Foreign Minister G.L. Peiris this week handed over to UN Head in Sri Lanka Haana Singer-Hamdy the first copy of a 13-page response to obviate criticism over non-implementation of key elements in the UN Human Rights Council (UNHRC) Resolution passed early this year.
The 13-page note prepared on the eve of the forthcoming UNHRC sessions points out that some of the main undertakings are either being implemented or nearing completion. Copies have also been delivered to Colombo-based diplomatic community via courier and to those based in Geneva.
Among such areas are the Office of the Missing Persons (OMP), the Office of Reparation (OR), developing a comprehensive transitional justice strategy, accountability and repealing of the Prevention of Terrorism Act (PTA). “Notwithstanding the pandemic, Sri Lanka is determined and has made substantial progress on human rights issues through domestic processes and mechanisms,” the note says.
The 48th Human Rights Council sessions begin on September 13 with an oral update by Human Rights High Commissioner Michele Bachelet on three countries including Sri Lanka. She is due to reinforce issues in Sri Lanka relating to human rights, rule of law, freedom and democracy.
“Sri Lanka rejects the establishment of an external evidence gathering mechanism when domestic remedies have not been exhausted and processes are ongoing,” the note emphasises. “The international community is well aware that without the consent and cooperation of the country concerned, such external accountability mechanisms and actions are subject to politicisation and therefore cannot achieve their stated human rights objectives.”
“Furthermore, at a time when scarce financial resources are desperately needed for constructive humanitarian processes, including the COVID-19 pandemic, financial resources spent on yet another politically motivated initiative in Geneva cannot be justified,” it states. “Sri Lanka does not believe that the situation in the country warrants such international attention when compared with many other situations around the world.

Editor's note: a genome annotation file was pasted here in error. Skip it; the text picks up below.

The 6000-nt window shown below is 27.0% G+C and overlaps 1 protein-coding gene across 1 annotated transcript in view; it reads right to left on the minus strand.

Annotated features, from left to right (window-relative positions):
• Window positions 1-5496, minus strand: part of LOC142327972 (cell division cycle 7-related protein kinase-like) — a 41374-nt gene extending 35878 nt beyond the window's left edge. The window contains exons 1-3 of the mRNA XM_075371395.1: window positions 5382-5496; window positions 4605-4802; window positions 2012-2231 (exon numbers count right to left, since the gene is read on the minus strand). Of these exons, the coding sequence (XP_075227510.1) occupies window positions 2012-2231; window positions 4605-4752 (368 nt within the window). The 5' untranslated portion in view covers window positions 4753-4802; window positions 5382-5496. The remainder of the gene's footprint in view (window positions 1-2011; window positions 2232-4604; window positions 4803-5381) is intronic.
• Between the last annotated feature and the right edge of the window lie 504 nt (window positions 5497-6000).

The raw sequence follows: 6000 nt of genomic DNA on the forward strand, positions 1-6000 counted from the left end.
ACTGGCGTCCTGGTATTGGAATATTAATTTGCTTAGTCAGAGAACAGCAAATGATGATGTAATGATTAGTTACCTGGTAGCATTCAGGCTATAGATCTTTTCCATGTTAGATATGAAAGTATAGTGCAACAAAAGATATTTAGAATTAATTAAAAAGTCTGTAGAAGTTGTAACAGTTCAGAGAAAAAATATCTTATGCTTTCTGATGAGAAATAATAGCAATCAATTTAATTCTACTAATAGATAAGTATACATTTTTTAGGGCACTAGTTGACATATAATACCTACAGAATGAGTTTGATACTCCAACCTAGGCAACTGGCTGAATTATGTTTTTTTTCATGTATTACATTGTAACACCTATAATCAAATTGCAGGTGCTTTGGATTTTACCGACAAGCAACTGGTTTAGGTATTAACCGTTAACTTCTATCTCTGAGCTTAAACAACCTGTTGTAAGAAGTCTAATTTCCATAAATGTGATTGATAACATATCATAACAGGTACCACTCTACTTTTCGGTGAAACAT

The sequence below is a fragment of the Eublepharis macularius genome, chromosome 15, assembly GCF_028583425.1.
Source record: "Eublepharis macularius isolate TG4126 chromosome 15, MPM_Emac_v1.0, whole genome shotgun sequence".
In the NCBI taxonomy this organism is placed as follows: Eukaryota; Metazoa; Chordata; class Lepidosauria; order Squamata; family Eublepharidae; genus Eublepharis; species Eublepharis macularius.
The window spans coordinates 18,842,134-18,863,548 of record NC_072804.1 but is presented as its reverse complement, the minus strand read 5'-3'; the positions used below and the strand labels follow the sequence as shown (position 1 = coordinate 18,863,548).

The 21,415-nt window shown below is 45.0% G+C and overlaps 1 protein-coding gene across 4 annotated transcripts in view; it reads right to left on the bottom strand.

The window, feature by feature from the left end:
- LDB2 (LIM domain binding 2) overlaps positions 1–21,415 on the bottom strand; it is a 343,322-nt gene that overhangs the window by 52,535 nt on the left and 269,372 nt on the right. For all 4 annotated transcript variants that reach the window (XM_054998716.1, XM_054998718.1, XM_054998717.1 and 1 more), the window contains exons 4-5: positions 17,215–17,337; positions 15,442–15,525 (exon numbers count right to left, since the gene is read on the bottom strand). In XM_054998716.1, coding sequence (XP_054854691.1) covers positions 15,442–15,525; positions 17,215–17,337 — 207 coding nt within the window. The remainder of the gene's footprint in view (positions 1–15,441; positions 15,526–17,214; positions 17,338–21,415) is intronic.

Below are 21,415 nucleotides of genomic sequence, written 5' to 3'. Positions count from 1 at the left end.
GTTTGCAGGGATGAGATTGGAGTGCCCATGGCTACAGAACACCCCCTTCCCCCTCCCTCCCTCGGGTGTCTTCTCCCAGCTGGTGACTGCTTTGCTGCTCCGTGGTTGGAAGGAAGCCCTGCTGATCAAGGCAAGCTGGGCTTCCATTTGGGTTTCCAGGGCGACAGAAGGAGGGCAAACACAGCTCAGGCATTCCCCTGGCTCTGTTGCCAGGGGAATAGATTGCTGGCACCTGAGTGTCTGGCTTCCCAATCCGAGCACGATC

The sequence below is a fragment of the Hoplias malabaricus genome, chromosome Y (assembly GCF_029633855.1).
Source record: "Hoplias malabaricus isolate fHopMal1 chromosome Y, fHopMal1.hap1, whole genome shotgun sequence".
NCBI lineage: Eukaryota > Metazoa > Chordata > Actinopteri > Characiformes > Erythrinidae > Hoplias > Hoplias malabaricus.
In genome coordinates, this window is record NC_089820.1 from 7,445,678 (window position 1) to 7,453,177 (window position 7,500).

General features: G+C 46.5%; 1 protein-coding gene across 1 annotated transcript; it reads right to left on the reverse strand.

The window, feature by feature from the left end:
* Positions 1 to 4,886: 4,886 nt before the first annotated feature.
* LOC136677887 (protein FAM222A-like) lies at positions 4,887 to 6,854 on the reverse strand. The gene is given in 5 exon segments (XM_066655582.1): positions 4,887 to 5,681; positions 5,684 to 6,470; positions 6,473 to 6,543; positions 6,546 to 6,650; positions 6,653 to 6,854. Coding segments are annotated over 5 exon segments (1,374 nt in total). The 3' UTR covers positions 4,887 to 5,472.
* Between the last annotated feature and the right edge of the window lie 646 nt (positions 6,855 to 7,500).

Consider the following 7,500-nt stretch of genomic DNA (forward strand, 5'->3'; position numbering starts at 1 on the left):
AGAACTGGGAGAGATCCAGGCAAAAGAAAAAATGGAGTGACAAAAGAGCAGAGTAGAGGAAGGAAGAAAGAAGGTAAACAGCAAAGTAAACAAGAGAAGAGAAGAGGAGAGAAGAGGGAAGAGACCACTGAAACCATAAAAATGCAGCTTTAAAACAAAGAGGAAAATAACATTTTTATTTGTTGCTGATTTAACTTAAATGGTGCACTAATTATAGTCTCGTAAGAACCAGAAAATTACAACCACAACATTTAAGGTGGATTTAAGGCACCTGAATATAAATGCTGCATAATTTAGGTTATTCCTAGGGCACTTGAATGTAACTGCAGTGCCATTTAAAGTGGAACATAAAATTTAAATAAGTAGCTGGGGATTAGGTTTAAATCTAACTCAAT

On the recurring matter of accountability, the note maintains that Sri Lanka remains “ready and willing” to implement the recommendations of the Commission of Inquiry to Investigate and Inquire into the Findings and Recommendations of the Preceding Commissions and Committees (appointed to investigate serious human rights violations of international humanitarian law and other such serious offences). Its interim report was presented to President Gotabaya Rajapaksa in July.
The Commission also held several hearings on the PTA, the note adds, with its report stating the law must be reformed in line with such provisions in other countries. A Cabinet subcommittee and an officials committee have been appointed to proceed in this regard. “The Government will ensure a non-partisan approach in this endeavour,” it states.
The OMP will finish verifying the figures of the missing as soon as possible and that the database has already been shared with the OR, local law enforcement and the Department of Immigration and Emigration. The OR has continued to pay compensation to processed claims and, among other things, is formulating a national policy on reparations.
Reference made, too, to the Office for National Unity and Reconciliation and its work, Sri Lanka’s progress on the Sustainable Development Goals, pardons to ex-LTTE prisoners, resettlement of internally displaced persons, release of private lands held by the military, engagement with civil society and observation of international human rights and other treaty obligations as well as cooperation with UN Special Procedures Mandate Holders.